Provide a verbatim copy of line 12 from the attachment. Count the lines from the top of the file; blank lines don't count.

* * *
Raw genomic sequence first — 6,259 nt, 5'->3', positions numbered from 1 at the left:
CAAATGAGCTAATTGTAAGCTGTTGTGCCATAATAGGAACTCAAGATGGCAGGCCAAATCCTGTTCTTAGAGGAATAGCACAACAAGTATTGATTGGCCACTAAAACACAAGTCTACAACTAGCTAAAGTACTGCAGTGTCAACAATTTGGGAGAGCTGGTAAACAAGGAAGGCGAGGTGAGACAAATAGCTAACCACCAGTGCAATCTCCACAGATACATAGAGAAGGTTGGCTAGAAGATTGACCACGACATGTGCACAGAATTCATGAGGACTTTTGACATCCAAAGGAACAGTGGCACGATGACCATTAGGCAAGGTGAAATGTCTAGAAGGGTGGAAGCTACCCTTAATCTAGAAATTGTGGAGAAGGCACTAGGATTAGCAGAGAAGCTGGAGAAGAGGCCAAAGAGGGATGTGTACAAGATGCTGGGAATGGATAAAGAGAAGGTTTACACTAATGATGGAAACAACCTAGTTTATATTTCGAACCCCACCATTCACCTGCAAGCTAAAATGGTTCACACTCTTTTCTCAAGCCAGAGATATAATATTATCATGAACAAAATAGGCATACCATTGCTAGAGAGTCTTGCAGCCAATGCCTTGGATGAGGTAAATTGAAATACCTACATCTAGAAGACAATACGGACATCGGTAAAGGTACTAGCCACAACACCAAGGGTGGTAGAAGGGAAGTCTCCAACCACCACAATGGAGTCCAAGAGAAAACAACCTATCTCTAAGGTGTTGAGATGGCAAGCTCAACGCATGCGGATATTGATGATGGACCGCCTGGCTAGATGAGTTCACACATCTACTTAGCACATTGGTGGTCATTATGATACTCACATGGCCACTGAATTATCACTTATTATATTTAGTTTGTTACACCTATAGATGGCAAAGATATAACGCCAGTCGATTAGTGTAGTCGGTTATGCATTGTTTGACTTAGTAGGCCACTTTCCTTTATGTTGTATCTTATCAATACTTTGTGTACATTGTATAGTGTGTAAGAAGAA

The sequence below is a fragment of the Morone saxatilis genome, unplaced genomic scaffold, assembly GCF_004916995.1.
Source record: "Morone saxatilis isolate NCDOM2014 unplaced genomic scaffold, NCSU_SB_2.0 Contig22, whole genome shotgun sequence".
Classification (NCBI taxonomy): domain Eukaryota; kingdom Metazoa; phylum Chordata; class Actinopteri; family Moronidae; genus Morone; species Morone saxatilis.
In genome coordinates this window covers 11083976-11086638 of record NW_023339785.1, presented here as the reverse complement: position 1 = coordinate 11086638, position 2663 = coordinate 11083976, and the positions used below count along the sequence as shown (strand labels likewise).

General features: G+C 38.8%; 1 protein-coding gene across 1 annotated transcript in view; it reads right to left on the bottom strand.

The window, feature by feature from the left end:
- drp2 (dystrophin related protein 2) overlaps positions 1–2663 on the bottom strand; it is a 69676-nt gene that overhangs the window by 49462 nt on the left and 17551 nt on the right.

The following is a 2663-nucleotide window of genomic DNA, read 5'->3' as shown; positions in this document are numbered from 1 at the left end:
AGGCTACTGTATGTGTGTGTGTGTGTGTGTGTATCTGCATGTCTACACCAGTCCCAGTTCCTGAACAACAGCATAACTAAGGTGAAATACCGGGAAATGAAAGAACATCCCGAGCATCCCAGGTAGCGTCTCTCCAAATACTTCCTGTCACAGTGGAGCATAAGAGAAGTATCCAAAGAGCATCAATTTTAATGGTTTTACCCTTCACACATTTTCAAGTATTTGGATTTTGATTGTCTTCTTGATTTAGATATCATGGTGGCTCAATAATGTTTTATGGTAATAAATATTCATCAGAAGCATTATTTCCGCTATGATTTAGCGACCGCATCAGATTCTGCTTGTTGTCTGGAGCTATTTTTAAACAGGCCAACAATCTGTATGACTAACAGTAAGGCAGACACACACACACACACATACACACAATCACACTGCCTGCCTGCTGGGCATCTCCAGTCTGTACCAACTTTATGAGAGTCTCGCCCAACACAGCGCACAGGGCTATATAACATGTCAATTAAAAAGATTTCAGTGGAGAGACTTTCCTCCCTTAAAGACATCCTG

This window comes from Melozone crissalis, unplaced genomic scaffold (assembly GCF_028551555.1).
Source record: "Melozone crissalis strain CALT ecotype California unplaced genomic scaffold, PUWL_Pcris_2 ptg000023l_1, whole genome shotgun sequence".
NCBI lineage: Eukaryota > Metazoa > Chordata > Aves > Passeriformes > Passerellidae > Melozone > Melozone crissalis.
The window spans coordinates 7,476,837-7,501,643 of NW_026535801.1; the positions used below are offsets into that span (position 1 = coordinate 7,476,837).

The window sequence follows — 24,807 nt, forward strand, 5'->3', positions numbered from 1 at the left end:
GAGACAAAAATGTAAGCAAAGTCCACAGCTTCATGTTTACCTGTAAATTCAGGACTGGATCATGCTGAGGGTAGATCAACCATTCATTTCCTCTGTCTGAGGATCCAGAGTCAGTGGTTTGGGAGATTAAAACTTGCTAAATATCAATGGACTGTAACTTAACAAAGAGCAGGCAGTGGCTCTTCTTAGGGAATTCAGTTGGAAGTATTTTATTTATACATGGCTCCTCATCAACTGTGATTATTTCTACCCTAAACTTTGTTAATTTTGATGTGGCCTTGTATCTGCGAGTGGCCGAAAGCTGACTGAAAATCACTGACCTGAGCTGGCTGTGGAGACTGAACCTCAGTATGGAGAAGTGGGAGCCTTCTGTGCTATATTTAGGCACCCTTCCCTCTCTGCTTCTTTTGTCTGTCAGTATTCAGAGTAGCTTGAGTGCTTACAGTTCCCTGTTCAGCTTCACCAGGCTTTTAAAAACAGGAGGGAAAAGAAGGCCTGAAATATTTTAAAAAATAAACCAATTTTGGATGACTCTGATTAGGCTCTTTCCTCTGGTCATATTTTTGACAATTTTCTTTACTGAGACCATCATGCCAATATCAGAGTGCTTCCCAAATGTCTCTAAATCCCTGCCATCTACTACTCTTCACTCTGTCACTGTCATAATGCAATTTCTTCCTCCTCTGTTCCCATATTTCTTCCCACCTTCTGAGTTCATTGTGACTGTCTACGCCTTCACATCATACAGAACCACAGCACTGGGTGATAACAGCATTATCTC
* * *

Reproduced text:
This window comes from Melozone crissalis, unplaced genomic scaffold (assembly GCF_028551555.1).